I just finished reading Salt Fish Girl by Larissa Lai. The story follows Miranda, a girl in a dystopian future, and her memories/incarnations/hallucinations? of being Nu Wa and a girl in 1800's China... and her girlfriend, The Salt Fish Girl. The writing is deeply evocative, literally sensuous, scent, food, texture, everything just comes alive in the writing.

Lai balances all the futuristic and mythical with a very down to earth banality- people trying to live their lives, people making mistakes... but also the banality of evil- nothing ever feels safe, it's all fleeting. This happens without being hamfisted, and what isn't described or explained leaves a combination of mystery and unease. It never goes for the cheap threats, everything is looming and terrifying more if you think about context, rather than any specific bit that is written in the narrative.

It manages to hit on a lot of things, lesbian love, patriarchy, medical experimentation, cultural assimilation, white approval, the ways in which folks internalize and oppress each other and themselves, without getting heavy handed or stupid with it.

I think the book is a 4/5, though I don't know if I'd be up to reading it again. I generally like light, fluffy fiction, and while this is a quick read, the sense of unease in the book sticks with you.

Cut for spoilers, deep spoilers, and discussion about the themes in the book. )
yeloson: (pic#459020)
I'm thinking a bit about the classic American Cyberpunk Dystopia genre. Although often pointed to as a critique of capitalism and consumerism, it really seems a lot of these are more about white middle/upper class fears...

The lone (usually white, usually male) protagonist walks down the street, past the many stores and people that aren't in English, past the red-light district with non-mainstream prostitution, past the scary looking homeless people, and gets threatened by thugs.

Most of these people are simply Others to show this New World Order that has no room for the "normal" white guy, many are threatening, and few others get names or personalities, and the truly good are victims that need the special protagonist savior to rescue them.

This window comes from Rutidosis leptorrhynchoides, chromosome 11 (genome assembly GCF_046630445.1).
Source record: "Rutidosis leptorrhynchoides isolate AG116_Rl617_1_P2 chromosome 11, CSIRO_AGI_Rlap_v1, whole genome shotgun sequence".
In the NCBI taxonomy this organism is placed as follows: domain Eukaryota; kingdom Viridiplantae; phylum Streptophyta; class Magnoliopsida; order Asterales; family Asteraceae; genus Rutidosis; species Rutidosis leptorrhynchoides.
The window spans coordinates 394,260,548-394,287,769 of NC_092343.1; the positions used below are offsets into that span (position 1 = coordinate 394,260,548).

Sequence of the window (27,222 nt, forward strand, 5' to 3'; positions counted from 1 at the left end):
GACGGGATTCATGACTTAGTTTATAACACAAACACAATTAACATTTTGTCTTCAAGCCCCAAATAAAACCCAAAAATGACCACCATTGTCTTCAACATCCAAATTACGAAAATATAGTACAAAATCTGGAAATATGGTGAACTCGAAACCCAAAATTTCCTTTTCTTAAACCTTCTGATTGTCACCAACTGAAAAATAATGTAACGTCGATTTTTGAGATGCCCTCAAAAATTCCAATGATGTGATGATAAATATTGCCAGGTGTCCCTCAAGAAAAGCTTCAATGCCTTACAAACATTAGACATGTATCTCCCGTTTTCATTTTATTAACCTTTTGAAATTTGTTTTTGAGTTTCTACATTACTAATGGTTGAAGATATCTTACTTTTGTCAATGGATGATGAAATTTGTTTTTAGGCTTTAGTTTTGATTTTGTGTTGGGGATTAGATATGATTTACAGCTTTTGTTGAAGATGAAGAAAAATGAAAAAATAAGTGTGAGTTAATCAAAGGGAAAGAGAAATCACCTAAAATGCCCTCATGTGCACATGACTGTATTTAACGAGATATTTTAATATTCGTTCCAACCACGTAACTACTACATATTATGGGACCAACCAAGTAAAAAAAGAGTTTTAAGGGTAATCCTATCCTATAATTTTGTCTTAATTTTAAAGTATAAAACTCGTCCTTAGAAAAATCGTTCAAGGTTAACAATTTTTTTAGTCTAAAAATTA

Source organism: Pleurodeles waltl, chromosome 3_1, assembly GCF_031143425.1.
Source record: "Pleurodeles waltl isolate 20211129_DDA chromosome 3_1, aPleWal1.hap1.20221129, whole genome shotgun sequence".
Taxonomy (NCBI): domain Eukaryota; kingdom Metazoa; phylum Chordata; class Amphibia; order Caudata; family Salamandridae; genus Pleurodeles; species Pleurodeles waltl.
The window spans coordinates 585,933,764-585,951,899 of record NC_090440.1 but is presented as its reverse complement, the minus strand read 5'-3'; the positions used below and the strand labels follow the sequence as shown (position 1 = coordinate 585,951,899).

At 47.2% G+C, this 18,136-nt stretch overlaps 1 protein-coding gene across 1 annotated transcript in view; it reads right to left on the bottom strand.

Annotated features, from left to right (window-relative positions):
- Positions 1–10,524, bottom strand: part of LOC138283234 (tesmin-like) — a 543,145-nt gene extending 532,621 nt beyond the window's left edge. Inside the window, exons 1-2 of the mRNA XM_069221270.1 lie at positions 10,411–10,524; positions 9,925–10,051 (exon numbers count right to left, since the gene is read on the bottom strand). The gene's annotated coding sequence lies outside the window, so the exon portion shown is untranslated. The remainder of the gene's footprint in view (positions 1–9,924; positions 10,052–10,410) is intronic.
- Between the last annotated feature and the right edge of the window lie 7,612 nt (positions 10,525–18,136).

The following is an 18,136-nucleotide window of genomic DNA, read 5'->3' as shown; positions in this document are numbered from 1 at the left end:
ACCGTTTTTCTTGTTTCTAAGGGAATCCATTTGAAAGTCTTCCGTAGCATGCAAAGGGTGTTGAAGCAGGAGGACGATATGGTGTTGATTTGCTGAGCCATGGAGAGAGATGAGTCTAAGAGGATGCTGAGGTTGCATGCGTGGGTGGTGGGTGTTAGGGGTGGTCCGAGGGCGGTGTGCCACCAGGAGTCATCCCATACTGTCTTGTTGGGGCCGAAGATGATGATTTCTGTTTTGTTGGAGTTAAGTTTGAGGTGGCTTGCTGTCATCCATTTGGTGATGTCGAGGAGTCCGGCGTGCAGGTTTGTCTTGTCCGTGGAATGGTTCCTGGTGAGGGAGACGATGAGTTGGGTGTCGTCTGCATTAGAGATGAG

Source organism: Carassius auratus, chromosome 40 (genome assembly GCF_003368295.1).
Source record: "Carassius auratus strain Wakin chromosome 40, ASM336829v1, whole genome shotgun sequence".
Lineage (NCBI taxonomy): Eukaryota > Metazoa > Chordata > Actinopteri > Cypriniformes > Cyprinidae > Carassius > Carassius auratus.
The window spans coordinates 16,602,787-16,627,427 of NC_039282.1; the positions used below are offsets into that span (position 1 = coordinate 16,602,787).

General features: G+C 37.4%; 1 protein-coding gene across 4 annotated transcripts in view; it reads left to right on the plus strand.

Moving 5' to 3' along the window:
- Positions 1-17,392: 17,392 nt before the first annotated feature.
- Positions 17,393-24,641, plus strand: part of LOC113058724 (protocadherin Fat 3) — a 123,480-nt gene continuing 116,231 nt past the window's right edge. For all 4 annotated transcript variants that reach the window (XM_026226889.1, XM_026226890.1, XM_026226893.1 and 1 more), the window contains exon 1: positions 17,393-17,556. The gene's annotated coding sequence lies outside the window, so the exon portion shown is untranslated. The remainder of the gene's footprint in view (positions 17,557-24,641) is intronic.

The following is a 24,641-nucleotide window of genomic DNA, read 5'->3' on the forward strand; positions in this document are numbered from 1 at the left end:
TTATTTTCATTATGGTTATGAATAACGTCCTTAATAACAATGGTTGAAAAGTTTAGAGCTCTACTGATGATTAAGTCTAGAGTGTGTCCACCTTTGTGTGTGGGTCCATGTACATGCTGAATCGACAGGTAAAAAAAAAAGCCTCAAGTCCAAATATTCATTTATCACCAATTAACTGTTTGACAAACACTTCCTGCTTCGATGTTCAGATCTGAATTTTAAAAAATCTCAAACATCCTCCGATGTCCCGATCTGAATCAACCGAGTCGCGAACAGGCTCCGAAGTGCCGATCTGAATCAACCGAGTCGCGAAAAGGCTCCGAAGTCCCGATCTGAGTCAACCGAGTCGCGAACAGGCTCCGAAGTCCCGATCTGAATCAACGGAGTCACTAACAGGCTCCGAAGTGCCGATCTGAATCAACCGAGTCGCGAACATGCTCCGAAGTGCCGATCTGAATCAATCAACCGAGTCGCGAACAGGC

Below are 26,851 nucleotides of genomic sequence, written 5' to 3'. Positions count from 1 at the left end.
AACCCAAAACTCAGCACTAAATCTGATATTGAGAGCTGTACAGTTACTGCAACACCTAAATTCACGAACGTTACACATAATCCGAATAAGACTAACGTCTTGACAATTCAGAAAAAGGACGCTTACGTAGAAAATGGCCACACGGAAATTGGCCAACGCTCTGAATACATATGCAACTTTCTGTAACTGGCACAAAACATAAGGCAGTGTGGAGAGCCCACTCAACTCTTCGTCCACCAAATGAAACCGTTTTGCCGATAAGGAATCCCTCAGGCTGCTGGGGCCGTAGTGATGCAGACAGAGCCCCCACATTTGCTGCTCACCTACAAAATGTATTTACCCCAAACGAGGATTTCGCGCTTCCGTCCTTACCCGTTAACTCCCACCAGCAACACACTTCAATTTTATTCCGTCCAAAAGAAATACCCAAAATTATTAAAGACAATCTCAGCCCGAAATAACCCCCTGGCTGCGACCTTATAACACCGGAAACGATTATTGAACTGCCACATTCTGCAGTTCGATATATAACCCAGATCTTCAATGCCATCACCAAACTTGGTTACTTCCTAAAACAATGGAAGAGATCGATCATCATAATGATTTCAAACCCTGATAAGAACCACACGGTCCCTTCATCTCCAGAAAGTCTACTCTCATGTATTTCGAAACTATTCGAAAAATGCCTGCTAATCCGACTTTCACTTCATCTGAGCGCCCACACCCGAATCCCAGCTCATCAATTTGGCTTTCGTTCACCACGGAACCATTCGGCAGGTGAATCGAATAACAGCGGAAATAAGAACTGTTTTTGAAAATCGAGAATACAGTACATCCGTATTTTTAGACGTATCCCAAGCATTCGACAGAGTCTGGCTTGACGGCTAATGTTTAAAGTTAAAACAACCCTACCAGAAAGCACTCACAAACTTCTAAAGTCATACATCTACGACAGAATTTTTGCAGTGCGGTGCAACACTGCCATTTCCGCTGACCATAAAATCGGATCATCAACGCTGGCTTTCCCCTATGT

The protagonist might live amongst all these "people", but certain isn't one of them. He has (special skillz, tools/equipment) that set him apart- that put him above these people and gives him a chance at "Fighting the Man" who happens to be usually some cool, collected, and smug CEO, who is a threat not because he has had a hand in creating the dystopia for everyone, but because... well, some vague reason about corporations destroying the world and society, despite the fact that the movie/book/comic just showed you a montage of shittiness all associated with anyone EXCEPT the Corporations.

Usually, the corporate "crime" which is supposed to rile up the audience is that the privatized government future limits the flow of information, GASP (Even more because Protagonist is a speshul snowflake who is a genius whose ideas NEED TO BE HEARD).

The fact that -this- is usually the "outrage" point, and not say, the people trying to get food to eat, the dead ocean sitting under an ozone-less atmosphere, the system that freely kidnaps children for organ harvesting... that a special someone didn't get heard?

Uh huh.

I'm not saying all cyberpunk falls into this trap, but there's plenty of common genre tropes there, that basically point to the same things that make "dystopia":

1) White folks no longer dominating the space. Other languages! Scary!
2) Poor people! Everywhere! Scary!
3) Poor + Not White? = Crime! Scary!
4) Sexuality! = Scary!
5) Not getting to know everything/spread your BRILLIANT IDEA? Unforgivable crime that outweighs genocide, planetary destruction, etc.

I know many people are advised to "write what you know" but really? It's kinda icky seeing the same privileged narcissistic fear stories over and over.